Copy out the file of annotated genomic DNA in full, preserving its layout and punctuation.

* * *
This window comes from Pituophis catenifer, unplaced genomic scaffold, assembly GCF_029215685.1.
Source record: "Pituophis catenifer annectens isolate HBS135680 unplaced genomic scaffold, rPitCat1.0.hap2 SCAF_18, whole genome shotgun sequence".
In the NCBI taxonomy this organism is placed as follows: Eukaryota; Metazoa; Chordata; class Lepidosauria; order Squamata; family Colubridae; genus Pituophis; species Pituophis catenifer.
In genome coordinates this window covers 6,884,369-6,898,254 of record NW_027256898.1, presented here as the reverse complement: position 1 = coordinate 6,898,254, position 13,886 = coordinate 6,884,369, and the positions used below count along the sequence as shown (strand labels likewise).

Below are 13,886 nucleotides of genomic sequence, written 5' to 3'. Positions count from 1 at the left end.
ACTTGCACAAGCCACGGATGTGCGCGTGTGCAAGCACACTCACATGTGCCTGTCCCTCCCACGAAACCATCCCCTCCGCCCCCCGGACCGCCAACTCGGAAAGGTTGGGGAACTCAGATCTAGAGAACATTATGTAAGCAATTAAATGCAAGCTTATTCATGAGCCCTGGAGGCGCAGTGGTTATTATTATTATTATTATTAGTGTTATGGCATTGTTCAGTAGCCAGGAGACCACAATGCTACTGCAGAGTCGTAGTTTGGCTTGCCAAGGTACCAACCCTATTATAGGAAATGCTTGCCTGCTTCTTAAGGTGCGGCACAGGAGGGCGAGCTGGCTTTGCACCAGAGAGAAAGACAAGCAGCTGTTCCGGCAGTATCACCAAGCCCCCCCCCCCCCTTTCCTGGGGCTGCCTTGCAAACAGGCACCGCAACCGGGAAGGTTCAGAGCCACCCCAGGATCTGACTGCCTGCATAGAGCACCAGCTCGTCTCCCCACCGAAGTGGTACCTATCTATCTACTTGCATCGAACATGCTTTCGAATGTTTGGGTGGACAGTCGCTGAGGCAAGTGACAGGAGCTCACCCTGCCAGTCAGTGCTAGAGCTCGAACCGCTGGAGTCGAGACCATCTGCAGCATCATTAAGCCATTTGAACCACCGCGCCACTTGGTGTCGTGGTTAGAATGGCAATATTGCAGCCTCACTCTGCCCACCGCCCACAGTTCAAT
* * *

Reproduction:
This window comes from Pituophis catenifer, unplaced genomic scaffold, assembly GCF_029215685.1.
Source record: "Pituophis catenifer annectens isolate HBS135680 unplaced genomic scaffold, rPitCat1.0.hap2 SCAF_18, whole genome shotgun sequence".
In the NCBI taxonomy this organism is placed as follows: Eukaryota; Metazoa; Chordata; class Lepidosauria; order Squamata; family Colubridae; genus Pituophis; species Pituophis catenifer.
In genome coordinates this window covers 6,884,369-6,898,254 of record NW_027256898.1, presented here as the reverse complement: position 1 = coordinate 6,898,254, position 13,886 = coordinate 6,884,369, and the positions used below count along the sequence as shown (strand labels likewise).

Below are 13,886 nucleotides of genomic sequence, written 5' to 3'. Positions count from 1 at the left end.
ACTTGCACAAGCCACGGATGTGCGCGTGTGCAAGCACACTCACATGTGCCTGTCCCTCCCACGAAACCATCCCCTCCGCCCCCCGGACCGCCAACTCGGAAAGGTTGGGGAACTCAGATCTAGAGAACATTATGTAAGCAATTAAATGCAAGCTTATTCATGAGCCCTGGAGGCGCAGTGGTTATTATTATTATTATTATTAGTGTTATGGCATTGTTCAGTAGCCAGGAGACCACAATGCTACTGCAGAGTCGTAGTTTGGCTTGCCAAGGTACCAACCCTATTATAGGAAATGCTTGCCTGCTTCTTAAGGTGCGGCACAGGAGGGCGAGCTGGCTTTGCACCAGAGAGAAAGACAAGCAGCTGTTCCGGCAGTATCACCAAGCCCCCCCCCCCCCTTTCCTGGGGCTGCCTTGCAAACAGGCACCGCAACCGGGAAGGTTCAGAGCCACCCCAGGATCTGACTGCCTGCATAGAGCACCAGCTCGTCTCCCCACCGAAGTGGTACCTATCTATCTACTTGCATCGAACATGCTTTCGAATGTTTGGGTGGACAGTCGCTGAGGCAAGTGACAGGAGCTCACCCTGCCAGTCAGTGCTAGAGCTCGAACCGCTGGAGTCGAGACCATCTGCAGCATCATTAAGCCATTTGAACCACCGCGCCACTTGGTGTCGTGGTTAGAATGGCAATATTGCAGCCTCACTCTGCCCACCGCCCACAGTTCAAT